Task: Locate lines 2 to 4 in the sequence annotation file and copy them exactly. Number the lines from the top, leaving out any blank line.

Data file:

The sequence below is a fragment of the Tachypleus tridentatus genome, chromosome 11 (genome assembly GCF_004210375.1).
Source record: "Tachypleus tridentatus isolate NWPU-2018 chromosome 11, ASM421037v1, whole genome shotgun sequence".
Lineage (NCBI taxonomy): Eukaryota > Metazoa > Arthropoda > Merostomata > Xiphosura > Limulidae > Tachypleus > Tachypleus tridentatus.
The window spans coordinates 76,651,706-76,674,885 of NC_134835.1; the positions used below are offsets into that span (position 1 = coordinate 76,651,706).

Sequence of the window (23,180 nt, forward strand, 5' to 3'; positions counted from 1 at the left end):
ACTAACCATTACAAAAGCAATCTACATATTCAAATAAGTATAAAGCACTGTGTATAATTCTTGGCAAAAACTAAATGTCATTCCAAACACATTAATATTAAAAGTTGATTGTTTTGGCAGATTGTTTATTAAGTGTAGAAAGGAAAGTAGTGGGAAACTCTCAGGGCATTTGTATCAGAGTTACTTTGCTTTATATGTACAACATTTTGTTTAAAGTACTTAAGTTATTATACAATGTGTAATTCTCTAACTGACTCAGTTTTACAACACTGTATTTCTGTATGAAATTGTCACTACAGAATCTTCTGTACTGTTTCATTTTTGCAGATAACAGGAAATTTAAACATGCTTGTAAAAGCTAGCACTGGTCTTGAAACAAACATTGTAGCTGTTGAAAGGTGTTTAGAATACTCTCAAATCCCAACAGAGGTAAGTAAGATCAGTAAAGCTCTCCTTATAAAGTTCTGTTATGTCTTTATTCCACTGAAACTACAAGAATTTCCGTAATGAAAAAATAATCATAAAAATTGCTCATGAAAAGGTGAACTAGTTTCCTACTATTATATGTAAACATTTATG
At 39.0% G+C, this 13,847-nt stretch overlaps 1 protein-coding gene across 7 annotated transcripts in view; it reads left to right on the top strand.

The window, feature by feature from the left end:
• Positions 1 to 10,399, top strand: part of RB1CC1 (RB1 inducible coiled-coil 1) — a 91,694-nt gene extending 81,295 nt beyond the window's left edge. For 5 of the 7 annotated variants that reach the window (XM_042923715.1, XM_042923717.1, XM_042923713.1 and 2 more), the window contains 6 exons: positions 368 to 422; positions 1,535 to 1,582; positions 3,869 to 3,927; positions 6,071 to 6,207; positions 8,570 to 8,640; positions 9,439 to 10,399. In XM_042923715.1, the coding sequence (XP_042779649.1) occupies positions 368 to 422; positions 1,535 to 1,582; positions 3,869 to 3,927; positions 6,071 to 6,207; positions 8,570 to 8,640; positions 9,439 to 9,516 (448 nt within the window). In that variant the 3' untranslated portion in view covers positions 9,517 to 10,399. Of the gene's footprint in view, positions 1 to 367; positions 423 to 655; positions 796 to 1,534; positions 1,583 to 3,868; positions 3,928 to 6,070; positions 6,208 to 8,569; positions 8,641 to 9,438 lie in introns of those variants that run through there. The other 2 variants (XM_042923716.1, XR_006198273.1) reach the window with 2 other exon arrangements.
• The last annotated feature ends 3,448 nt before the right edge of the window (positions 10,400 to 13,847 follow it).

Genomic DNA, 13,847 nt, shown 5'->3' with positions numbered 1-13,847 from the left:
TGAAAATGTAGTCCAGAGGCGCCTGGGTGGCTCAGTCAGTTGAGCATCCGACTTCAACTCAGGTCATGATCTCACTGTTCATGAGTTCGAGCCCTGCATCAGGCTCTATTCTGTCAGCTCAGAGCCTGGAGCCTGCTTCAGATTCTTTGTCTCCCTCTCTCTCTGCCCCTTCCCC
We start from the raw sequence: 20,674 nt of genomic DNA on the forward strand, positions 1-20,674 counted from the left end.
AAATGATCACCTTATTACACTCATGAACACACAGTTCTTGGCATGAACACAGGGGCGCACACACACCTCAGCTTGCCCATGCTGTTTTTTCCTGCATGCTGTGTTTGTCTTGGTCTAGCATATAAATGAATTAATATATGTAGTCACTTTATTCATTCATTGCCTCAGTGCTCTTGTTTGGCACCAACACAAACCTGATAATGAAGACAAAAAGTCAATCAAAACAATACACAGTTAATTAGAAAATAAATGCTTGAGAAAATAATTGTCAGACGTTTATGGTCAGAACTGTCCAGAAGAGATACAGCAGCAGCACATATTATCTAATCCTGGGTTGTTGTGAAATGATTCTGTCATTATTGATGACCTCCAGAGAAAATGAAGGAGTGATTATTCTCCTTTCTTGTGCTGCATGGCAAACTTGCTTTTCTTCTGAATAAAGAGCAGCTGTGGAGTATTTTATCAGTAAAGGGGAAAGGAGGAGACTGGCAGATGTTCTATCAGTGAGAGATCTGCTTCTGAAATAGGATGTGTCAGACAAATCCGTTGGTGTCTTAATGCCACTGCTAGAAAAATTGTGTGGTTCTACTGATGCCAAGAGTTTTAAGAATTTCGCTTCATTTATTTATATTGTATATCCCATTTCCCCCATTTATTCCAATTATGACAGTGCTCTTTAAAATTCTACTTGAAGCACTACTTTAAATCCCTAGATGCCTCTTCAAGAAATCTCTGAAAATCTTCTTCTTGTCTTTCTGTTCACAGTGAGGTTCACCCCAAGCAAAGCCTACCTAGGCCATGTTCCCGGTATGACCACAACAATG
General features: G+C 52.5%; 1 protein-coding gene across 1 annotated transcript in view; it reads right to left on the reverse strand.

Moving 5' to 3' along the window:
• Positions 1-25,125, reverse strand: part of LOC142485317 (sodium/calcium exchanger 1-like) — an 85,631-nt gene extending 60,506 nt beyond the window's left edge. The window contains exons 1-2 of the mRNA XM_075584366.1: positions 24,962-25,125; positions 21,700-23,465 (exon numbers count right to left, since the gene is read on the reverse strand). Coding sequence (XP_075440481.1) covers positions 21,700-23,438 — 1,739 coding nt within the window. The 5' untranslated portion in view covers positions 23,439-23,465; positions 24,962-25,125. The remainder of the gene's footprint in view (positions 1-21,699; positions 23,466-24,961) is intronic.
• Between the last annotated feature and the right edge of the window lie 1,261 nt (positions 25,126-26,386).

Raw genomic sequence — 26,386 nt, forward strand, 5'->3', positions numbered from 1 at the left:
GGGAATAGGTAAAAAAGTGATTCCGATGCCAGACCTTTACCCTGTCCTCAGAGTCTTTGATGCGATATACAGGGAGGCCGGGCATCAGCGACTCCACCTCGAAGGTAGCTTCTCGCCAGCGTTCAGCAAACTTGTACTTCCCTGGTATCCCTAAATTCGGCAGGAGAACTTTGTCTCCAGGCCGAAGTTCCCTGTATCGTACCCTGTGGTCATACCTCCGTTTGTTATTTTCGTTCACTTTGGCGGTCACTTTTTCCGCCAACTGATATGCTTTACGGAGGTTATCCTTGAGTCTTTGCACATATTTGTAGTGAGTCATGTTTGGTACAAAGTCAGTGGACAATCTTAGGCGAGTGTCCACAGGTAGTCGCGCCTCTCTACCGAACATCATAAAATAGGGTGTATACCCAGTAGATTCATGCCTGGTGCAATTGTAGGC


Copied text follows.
Source record: "Tachypleus tridentatus isolate NWPU-2018 chromosome 11, ASM421037v1, whole genome shotgun sequence".
Lineage (NCBI taxonomy): Eukaryota > Metazoa > Arthropoda > Merostomata > Xiphosura > Limulidae > Tachypleus > Tachypleus tridentatus.
The window spans coordinates 76,651,706-76,674,885 of NC_134835.1; the positions used below are offsets into that span (position 1 = coordinate 76,651,706).